A new book which takes a fresh look at Wilhelm Reich will be released in the spring: Wilhelm Reich versus the Flying Saucers: An American Tragedy, by James Reich. (The author is no relation of his subject.) Here is part of the book blurb:
"The convenient myth of Wilhelm Reich is that he 'lost his mind' in the early 1950s, if not before, and that the last seven years of his life and work — the orgone and radiation experiments, the cloudbuster, and flying saucer intrigues — present an embarrassment. Even the counterculture that embraced Reich, not least William S. Burroughs, Norman Mailer, and filmmaker Dušan Makavejev, tended to distort his theory. The psychosis attached to Reich by his detractors was the culmination of decades of scapegoating by psychoanalysts, Nazis, communists, and conservatives. But Reich’s environmental and Cold War preoccupations and his slow-burning fascination with UFO phenomena were not signs of a madness incipient since his break with Sigmund Freud. They anticipated and reflected much in the American psyche."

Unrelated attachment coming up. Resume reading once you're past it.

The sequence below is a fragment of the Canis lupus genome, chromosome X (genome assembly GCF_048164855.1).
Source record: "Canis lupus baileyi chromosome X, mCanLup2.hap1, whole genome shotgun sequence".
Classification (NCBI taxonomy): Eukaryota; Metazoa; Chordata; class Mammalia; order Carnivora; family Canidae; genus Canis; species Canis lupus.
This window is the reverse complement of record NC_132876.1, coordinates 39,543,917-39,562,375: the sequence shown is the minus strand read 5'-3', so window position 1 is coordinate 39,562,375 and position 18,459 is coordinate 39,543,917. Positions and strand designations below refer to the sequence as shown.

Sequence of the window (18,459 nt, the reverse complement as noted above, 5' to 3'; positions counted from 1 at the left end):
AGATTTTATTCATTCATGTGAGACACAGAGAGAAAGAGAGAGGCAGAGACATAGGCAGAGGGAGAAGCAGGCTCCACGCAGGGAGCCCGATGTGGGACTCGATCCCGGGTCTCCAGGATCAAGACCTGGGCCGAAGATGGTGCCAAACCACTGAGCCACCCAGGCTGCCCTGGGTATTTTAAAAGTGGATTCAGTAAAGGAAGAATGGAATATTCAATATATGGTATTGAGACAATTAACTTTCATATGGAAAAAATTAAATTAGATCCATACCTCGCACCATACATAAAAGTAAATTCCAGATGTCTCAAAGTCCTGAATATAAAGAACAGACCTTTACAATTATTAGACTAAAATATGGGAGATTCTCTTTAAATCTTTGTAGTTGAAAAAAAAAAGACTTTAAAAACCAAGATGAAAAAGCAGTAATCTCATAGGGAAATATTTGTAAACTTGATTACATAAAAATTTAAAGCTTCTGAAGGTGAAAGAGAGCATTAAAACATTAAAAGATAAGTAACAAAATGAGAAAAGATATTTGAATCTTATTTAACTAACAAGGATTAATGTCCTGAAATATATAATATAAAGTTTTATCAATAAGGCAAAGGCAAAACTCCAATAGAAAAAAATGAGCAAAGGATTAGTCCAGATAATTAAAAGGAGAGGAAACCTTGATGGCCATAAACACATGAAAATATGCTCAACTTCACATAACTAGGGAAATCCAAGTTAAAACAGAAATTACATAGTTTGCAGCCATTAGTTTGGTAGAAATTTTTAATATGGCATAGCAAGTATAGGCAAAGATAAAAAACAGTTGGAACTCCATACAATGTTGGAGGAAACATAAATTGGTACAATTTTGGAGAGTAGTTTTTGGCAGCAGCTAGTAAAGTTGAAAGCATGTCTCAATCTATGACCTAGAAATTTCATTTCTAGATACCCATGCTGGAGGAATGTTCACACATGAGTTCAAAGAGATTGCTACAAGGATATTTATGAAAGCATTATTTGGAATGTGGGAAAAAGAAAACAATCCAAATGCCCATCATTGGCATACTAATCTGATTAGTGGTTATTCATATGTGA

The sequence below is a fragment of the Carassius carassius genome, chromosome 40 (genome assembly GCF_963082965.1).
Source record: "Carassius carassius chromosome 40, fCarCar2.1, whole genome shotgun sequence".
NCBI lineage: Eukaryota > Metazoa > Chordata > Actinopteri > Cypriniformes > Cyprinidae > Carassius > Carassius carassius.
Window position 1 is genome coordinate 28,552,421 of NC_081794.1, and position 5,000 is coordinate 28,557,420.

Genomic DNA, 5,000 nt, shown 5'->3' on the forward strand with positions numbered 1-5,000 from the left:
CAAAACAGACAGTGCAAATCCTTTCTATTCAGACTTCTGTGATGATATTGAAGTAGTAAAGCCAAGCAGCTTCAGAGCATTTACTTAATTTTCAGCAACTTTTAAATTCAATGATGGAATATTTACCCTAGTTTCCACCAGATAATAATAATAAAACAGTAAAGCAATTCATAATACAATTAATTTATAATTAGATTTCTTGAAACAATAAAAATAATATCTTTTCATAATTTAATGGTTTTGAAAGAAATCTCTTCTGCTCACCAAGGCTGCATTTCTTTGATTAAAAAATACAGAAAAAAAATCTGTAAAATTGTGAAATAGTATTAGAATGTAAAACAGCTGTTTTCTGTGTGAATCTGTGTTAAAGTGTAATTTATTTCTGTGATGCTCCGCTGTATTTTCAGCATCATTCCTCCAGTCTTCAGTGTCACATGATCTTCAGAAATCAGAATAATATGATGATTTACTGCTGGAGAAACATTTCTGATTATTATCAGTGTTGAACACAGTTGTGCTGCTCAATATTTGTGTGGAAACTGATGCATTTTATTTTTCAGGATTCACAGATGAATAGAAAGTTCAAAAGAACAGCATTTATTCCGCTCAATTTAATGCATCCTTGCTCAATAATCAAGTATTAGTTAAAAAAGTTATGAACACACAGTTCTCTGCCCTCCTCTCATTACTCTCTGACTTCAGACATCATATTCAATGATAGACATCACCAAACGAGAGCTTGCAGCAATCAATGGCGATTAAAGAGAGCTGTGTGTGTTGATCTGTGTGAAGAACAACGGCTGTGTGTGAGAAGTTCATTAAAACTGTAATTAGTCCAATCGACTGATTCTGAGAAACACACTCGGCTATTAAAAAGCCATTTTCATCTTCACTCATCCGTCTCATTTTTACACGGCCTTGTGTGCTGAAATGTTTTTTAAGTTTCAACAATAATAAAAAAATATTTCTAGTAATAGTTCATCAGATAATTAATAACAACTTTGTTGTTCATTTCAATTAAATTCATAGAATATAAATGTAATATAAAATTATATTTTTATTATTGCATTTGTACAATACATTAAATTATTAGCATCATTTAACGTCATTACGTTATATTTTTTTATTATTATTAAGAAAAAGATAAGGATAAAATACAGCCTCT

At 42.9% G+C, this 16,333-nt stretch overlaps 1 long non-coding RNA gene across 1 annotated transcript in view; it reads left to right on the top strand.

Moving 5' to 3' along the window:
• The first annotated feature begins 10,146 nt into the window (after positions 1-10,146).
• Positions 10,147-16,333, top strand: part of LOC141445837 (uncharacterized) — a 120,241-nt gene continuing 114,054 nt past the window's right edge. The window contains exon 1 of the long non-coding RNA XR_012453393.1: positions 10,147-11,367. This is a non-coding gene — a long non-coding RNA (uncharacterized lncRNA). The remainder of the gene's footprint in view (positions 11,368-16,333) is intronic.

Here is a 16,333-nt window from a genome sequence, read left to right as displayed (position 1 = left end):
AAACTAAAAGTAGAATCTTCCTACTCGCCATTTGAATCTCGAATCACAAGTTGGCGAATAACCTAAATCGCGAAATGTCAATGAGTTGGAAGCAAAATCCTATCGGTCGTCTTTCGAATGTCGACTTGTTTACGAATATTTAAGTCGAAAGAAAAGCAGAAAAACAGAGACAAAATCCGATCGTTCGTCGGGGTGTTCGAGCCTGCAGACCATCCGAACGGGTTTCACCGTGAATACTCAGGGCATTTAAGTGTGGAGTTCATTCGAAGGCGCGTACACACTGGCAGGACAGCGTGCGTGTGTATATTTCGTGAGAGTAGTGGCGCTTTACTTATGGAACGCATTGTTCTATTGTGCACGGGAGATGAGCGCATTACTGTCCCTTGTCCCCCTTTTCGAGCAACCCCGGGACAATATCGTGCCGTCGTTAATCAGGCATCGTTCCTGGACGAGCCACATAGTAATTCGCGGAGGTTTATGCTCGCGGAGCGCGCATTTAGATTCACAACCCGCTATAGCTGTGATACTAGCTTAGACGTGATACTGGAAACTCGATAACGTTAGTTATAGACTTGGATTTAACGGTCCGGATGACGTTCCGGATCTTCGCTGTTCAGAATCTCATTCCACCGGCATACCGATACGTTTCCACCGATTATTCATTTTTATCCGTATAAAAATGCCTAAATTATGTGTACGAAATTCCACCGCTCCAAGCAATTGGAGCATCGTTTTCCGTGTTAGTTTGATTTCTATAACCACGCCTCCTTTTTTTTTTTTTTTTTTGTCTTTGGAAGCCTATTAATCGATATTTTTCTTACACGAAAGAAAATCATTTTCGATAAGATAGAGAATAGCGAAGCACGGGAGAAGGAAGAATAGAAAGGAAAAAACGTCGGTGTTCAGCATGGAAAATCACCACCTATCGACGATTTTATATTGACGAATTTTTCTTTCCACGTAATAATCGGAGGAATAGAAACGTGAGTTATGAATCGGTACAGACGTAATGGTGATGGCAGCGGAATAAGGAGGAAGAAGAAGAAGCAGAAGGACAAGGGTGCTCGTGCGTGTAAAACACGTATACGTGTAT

Hat tip: Joseph Matheny on X.